In 2012, Google cemented a bright future for itself. Chrome — their flagship web browser — was starting to become everyone’s go-to in the browser market. Then Google launched their social media service: Google+. You might remember it. It was harder to use (remember “circles”) and just made absolutely no sense.
The funny thing about the now-defunct social media platform is the failure itself. Google+ symbolized everything Google is, and always has been: a terrifying internet conglomerate with no sense of branding, marketing, or relationship with users. Google+ ultimately failed, the Nexus and Pixel still lay in the shadow of products with incredible potential, if not for its classroom success, Chromebook wouldn’t see the success it has otherwise had. Google has made billions profiting off of selling ads via consumers themselves. Any hardware they’ve attempted to sell has failed.
Good news on Google hardware is often overcast by several different issues. For the Pixel 5, Google has given it one of the best smartphone cameras, rivaling the iPhone 12 Pro and others, but there’s a reason it hasn’t been able to compete with other flagships. The Google Pixel Slate was Google’s attempt at “merging” tablets and computers. Sadly, the Pixel Slate was buggy and difficult to use.
Google Nest vs Google Home? Neither.
Even where Google seems to shine the most, they still drag their feet a bit. Go to their audio department, try buying the Google Home or Google Nest. What’s the difference? Who knows! Confusing branding doesn’t net yourself success.
Google’s AI is much more effective than Apple’s Siri, but buying a Google speaker sounds like a privacy concern.
Instead of a Google speaker, try the Sonos One.
Google’s speakers don’t sound amazing. Both Apple and Sonos are selling speakers right now claiming to be better for “music enthusiasts.” Apple’s HomePod launched at $349 two years ago. That price seems like a bit of a stretch, even for a company who is known for upcharging.
Even if I didn’t want a Google smart speaker, I could just go to Amazon for an Echo device. But how is that any better? It’s not. Instead, I’d recommend the Sonos One.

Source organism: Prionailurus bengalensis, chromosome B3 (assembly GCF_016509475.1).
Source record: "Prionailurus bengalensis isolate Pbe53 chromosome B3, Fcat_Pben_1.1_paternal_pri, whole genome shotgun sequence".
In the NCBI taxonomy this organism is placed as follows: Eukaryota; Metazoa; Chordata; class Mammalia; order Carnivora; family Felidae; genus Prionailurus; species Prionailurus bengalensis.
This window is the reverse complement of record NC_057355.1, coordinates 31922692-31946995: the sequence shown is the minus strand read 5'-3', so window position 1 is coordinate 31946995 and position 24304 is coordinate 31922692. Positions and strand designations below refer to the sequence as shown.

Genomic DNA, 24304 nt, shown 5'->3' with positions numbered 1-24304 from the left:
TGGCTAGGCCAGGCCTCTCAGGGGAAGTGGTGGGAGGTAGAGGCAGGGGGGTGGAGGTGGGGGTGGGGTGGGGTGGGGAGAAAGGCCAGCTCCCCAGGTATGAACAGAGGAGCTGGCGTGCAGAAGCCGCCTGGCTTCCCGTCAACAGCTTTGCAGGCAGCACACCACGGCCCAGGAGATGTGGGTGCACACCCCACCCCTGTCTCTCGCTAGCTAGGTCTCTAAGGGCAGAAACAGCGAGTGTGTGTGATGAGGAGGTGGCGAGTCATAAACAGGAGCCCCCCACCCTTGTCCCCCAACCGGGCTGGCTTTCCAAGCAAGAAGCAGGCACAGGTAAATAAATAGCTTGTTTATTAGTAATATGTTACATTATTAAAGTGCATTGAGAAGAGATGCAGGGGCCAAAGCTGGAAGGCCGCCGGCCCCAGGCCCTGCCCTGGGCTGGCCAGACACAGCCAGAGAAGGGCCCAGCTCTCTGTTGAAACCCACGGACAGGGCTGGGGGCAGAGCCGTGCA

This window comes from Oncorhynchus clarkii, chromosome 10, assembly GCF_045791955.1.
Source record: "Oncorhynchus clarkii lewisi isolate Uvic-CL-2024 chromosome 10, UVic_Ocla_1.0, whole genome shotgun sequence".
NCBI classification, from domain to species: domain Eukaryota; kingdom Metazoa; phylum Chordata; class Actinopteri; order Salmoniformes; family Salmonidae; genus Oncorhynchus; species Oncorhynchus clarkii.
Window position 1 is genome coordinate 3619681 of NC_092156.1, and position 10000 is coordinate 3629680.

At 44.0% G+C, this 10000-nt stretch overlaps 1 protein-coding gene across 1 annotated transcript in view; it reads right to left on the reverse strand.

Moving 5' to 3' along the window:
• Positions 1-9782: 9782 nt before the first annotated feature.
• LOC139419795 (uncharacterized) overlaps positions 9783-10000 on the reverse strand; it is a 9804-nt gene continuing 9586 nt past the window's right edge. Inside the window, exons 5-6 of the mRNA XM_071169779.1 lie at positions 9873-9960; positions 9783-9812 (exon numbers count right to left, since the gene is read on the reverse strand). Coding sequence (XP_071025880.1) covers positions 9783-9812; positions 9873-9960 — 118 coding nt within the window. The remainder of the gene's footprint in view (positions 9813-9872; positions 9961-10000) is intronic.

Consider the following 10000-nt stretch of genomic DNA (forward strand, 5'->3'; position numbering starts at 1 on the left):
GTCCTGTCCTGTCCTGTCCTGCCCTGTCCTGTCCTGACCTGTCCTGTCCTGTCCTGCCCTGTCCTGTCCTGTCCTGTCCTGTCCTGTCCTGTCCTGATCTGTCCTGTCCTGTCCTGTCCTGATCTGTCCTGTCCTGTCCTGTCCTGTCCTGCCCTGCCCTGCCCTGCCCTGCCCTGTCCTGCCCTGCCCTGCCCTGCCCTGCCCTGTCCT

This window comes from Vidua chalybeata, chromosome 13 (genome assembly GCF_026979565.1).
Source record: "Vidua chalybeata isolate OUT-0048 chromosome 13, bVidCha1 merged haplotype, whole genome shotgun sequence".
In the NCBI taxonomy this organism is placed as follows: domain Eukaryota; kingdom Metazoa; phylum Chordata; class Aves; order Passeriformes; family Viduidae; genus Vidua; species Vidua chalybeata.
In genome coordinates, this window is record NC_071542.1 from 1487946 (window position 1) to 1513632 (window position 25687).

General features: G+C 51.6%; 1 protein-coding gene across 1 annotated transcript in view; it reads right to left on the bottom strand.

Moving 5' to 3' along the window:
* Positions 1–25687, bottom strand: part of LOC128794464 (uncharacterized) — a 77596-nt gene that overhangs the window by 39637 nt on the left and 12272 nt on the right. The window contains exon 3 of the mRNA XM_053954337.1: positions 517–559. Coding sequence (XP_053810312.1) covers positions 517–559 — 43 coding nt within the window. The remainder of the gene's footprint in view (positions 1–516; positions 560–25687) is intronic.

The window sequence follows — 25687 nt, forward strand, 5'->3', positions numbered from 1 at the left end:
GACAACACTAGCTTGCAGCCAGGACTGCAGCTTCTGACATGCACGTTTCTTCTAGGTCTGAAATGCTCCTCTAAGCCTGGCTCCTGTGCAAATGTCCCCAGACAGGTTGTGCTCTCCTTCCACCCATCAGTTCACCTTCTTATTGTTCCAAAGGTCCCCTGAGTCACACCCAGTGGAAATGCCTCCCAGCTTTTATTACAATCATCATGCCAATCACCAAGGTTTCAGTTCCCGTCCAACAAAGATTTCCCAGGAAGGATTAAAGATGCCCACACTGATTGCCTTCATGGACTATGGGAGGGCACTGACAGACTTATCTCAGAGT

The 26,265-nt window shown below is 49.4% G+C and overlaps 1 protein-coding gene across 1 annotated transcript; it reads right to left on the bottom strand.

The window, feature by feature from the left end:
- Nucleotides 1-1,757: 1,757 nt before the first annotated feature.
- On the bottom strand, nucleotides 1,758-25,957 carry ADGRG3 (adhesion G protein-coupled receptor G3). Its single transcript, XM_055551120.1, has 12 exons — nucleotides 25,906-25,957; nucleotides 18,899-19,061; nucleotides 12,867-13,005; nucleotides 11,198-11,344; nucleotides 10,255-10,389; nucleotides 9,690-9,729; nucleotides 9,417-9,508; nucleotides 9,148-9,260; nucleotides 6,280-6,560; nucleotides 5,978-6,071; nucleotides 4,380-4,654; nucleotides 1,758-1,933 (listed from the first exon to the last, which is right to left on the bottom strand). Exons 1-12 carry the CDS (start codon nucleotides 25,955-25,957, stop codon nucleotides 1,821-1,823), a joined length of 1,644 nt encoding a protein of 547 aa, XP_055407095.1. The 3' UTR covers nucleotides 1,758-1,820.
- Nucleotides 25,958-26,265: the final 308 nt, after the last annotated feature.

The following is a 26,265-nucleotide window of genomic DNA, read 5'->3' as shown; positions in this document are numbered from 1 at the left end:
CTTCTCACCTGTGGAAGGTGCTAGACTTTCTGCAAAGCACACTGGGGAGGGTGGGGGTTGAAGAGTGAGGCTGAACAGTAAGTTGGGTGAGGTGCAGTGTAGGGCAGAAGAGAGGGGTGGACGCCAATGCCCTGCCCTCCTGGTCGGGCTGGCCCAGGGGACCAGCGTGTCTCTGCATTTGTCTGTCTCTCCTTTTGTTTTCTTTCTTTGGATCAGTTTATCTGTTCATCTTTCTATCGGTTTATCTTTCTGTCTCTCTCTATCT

The Sonos One has been my go-to smart speaker for the last six months. Not only does Sonos combine both Google and Amazon by using their integrated assistants, but it also uses Apple AirPlay. It’s versatile and for $199, it’s worth it.
Their phones? Yeah, pass.
When the phone first launched, the Google Pixel was just a copycat iPhone. It had a similar display, similar specs, and a really great camera. These are similar things the iPhone is best known for. Over the years, very few new features have been added to put the Pixel over some of the best flagships on the market.
If you’re a casual phone buyer, the Pixel might be fine for you. The cameras are some of the best phones have to offer. But the iPhone 12 Pro (and iPhone 12), Samsung’s Galaxy and Note flagships, and other flagship manufacturers have made the cameras in their phones rival to some of Canon and Nikon’s best on the market.
The Google Pixel 4 was Google’s first great smartphone. It finally seemed like it could compete with other smartphones. The design was attractive, it came in the same price point, cameras were obviously a big plus. Even for budget consumers, the Pixel 4a still exists for less than $400.
Pixel 5 dropped $100 in price and lost a few key features. Again, Google doesn’t seem confident that it can outsell Samsung, LG, or Apple. All of them have smartphones with better hardware. The OnePlus 8 has similar specs, also led with a 90Hz display, is the same price (actually is $200 off right now), and the T-Mobile variant is actually water-resistant. The OnePlus 8T also made some massive camera improvements and even Apple’s customers were gifted by a smaller hardware spec list difference between their iPhone 12 and 12 Pro models.
Needless to say, there’s some catching up to do.
Other phone options?
Choosing a phone that’s not a Google phone is easy. Last year, Samsung dropped one of the best Android phones I’ve seen in awhile, the Samsung Galaxy S20. If that doesn’t pique your interest, the OnePlus 8T is another great option. Apple’s iPhone 12 is my favorite iPhone since the iPhone 6S back in 2015.
If you want a computer, Google may actually have you covered.
In 2020, Chromebooks outsold Macs, which isn’t necessarily a problem for Apple and their Mac lineup, but a problem for Microsoft. Apple’s market share actually increased last year, from 6.7 percent to 7.5 percent.